FIGS. 9 and 10 show additional heating by means of glass fiber bundles. In this case, the glass fiber bundles 24 conduct the heat of periodic light flashes from a light source 25 or a periodically dimmed laser beam to the crystallization front 22 of the silicon ribbon 6 by means of the glass fiber bundles 24 being fanned out in the lower third.
Influencing of the growth front by laser rays can also be achieved, however, as shown in FIGS. 11 and 12, by so deflecting the laser beam of a laser 26 via a rotating mirror matrix 27 that, after being focused by a lens system 28, it sweeps exactly the crystallization front 22 of the silicon ribbon 6. The crystal growth rate can be periodically altered by periodically interrupting the laser beam.
Another possible method of influencing the crystal growth rate is additional heating by way of graphite filaments as shown in FIG. 13. According to this embodiment, very thin graphite filaments 29 having a diameter of the order of from 0.3 to 3 mm are arranged along the crystal growth front 22 and periodically brought to white heat by an additional heating means 30.
FIG. 14 shows a possible method of influencing the crystal growth rate by a high-frequency generator 31. In this case, a high-frequency generator 31 provides periodic inductive heating of the crystallization boundary by means of a coil 32 arranged along the crystallization front 22.
In addition to the measures already described, the crystal growth rate can also be influenced by current pulses through the crystal growth front 22, as shown in FIG. 15. For this purpose, a contact roller 33 is pressed onto the silicon ribbon 6 by means of a pressure roller 34. This contact roller 33 is connected to one pole of a current source 35. The other pole of the current source is connected via a graphite contact 36 to the graphite crucible 37 and, therewith, to the silicon melt 2. By periodically varying the current flow, corresponding silicon ribbons having vertical p-n junctions can be drawn in this manner from the melt.
Finally, FIG. 16 shows how the crystal growth front is influenced by radiation screens. Two screening plates 38 are so arranged that a gap is left between them. The silicon ribbon 6 is pulled through that gap. On approximately closing the gap, the crystal growth rate is reduced and, on opening it again, the crystal growth rate increases and, as a result, vertical p-n junctions are formed in the crystallized silicon ribbon 6.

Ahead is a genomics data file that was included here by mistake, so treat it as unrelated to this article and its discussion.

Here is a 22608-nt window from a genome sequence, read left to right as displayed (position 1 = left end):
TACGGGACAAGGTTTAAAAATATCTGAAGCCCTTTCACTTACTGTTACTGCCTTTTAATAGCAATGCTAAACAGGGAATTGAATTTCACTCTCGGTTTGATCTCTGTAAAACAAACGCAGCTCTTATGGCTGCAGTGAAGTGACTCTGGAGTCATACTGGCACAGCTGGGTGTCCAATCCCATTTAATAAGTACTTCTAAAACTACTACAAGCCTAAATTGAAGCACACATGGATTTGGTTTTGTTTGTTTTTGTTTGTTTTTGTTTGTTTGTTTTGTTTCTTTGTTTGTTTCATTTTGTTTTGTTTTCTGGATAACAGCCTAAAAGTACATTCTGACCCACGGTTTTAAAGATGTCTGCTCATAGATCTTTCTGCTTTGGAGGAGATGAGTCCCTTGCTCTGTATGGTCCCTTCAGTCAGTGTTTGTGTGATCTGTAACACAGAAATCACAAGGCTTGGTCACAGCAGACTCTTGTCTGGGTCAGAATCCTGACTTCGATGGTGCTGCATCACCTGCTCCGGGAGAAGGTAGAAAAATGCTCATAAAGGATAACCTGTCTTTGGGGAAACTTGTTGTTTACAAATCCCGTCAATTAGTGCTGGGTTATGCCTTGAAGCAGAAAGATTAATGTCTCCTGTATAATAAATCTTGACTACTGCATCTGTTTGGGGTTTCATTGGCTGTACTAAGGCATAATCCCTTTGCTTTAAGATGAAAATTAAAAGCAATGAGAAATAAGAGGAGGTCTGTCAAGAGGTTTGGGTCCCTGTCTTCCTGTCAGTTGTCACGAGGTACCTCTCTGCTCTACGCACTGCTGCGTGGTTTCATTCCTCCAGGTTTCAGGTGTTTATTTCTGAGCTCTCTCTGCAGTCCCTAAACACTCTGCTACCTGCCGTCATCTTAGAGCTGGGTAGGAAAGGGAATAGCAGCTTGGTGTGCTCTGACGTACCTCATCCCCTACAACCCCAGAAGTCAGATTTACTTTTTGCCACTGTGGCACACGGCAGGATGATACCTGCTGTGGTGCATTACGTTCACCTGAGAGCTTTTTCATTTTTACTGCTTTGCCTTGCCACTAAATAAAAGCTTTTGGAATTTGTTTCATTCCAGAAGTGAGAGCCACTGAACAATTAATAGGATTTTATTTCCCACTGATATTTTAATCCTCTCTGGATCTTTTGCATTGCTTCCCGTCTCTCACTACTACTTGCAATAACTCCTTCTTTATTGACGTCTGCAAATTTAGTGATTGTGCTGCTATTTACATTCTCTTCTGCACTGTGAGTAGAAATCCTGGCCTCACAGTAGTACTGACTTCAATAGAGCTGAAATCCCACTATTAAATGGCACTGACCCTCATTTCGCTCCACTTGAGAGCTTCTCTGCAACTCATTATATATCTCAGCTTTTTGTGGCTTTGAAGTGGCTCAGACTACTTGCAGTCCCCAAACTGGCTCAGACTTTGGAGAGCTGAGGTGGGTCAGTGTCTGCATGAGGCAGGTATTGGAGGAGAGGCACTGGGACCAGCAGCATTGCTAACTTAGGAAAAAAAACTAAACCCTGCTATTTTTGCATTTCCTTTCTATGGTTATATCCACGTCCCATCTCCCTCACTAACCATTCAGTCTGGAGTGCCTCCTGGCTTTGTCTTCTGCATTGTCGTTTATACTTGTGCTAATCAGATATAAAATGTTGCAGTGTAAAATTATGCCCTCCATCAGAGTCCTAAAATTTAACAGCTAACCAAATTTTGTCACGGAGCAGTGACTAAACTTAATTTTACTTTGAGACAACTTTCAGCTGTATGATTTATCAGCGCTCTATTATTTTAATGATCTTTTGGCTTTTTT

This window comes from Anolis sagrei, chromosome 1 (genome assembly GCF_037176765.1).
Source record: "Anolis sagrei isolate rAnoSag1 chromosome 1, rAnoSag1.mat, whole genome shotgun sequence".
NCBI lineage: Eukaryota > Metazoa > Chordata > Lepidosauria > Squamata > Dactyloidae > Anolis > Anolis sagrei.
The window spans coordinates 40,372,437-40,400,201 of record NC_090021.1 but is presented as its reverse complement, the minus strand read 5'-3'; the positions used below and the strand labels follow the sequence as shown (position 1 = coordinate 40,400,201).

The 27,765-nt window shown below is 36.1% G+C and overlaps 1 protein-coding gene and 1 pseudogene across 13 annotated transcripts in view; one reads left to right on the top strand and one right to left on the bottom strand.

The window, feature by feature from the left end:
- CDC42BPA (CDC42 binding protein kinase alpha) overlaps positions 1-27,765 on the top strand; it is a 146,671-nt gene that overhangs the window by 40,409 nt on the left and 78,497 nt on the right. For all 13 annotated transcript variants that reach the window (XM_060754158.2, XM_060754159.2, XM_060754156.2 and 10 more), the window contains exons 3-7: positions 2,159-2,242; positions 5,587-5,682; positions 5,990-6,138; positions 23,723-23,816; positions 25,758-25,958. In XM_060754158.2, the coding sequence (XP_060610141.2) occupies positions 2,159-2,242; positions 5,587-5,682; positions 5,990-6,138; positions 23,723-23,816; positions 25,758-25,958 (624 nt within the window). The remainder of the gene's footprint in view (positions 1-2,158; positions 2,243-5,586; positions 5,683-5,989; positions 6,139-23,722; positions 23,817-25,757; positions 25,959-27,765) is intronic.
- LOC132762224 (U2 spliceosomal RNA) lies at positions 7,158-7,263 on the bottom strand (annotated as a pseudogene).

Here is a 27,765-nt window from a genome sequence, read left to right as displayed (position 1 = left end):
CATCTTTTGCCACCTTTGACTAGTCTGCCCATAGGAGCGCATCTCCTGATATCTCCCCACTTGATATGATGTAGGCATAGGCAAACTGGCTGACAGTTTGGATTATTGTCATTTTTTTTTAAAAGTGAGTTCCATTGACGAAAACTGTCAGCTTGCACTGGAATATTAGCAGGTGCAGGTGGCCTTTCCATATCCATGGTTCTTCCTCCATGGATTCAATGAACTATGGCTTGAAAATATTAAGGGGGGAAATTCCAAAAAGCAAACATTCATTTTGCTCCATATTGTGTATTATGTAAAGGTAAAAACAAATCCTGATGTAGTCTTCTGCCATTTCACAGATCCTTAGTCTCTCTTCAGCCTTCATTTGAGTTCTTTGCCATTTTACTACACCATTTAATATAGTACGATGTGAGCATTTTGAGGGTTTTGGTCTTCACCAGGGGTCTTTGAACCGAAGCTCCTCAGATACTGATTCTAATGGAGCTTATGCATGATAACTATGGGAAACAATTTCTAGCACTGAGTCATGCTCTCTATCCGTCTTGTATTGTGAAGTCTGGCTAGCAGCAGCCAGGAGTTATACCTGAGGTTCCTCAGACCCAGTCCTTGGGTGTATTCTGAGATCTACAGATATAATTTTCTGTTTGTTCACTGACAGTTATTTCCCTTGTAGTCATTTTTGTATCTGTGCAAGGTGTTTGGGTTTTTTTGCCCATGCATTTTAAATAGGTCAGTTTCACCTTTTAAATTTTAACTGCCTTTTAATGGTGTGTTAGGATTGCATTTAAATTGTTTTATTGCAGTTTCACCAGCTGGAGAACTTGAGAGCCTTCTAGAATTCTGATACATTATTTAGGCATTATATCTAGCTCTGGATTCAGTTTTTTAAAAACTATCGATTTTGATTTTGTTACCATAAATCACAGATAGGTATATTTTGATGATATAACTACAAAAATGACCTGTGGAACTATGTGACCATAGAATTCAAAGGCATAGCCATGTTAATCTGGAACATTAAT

For the manufacture of a solar cell, the silicon wafers, manufactured by the process of the invention, that have vertical p-n junctions are also provided, in customary manner, with an n+ layer on one side by incorporating donors by diffusion or ionimplantation and on the opposite side with a p+ layer by incorporating acceptors by diffusion or ionimplantation. For contacting purposes, this is then followed by the customary metallization of the reverse side (M1) and the fitting of a metal grid (M2) on the side facing the light, and also coating with an anti-reflection layer (AR). A resulting solar cell made from a silicon wafer having pulled vertical p-n junctions is shown in FIG. 17.
A silicon melt of 345 g containing 9 μg of boron and 300 μg of antimony is placed in an apparatus such as that shown schematically in FIG. 4. A silicon ribbon having the dimensions 0.3Î50 mm is drawn upwards out of this melt. The mean pulling speed is 24 mm/min, while the eccentric dips the silicon into the melt and withdraws it at a frequency of 8 Hz. The maximum length of the silicon ribbons, which is determined by the apparatus, is 1.5 m. The length of each p-conductive layer is approximately 10 μm and the length of each n-conductive layer is approximately 40 μm.
In an apparatus according to FIG. 5, 233 g of silicon consisting of 2.5 Ωcm of phosphorus-doped n-silicon are used and melted together with two indium round blanks each weighing 0.574 mg. The periodic alteration of the crystal growth rate is set by uniformly rotating the eccentric at 480 rev/min. The stroke of the eccentric is 50 μm and was measured at the drive roller 14. Silicon ribbons having the dimensions 0.3Î50 mm are pulled, the lengths of the positively-conductive (p) and negatively conductive (n) layers being in each case 25 μm, corresponding to FIG. 18.
The invention can accordingly be applied, of course, to other semiconductors, such as, for example, germanium or III/V compounds, such as gallium arsenide, gallium phosphide and indium phosphide.
While only a few embodiments and examples of the present invention have been shown and described, it is obvious that many changes and modifications may be made thereunto without departing from the spirit and scope of the invention.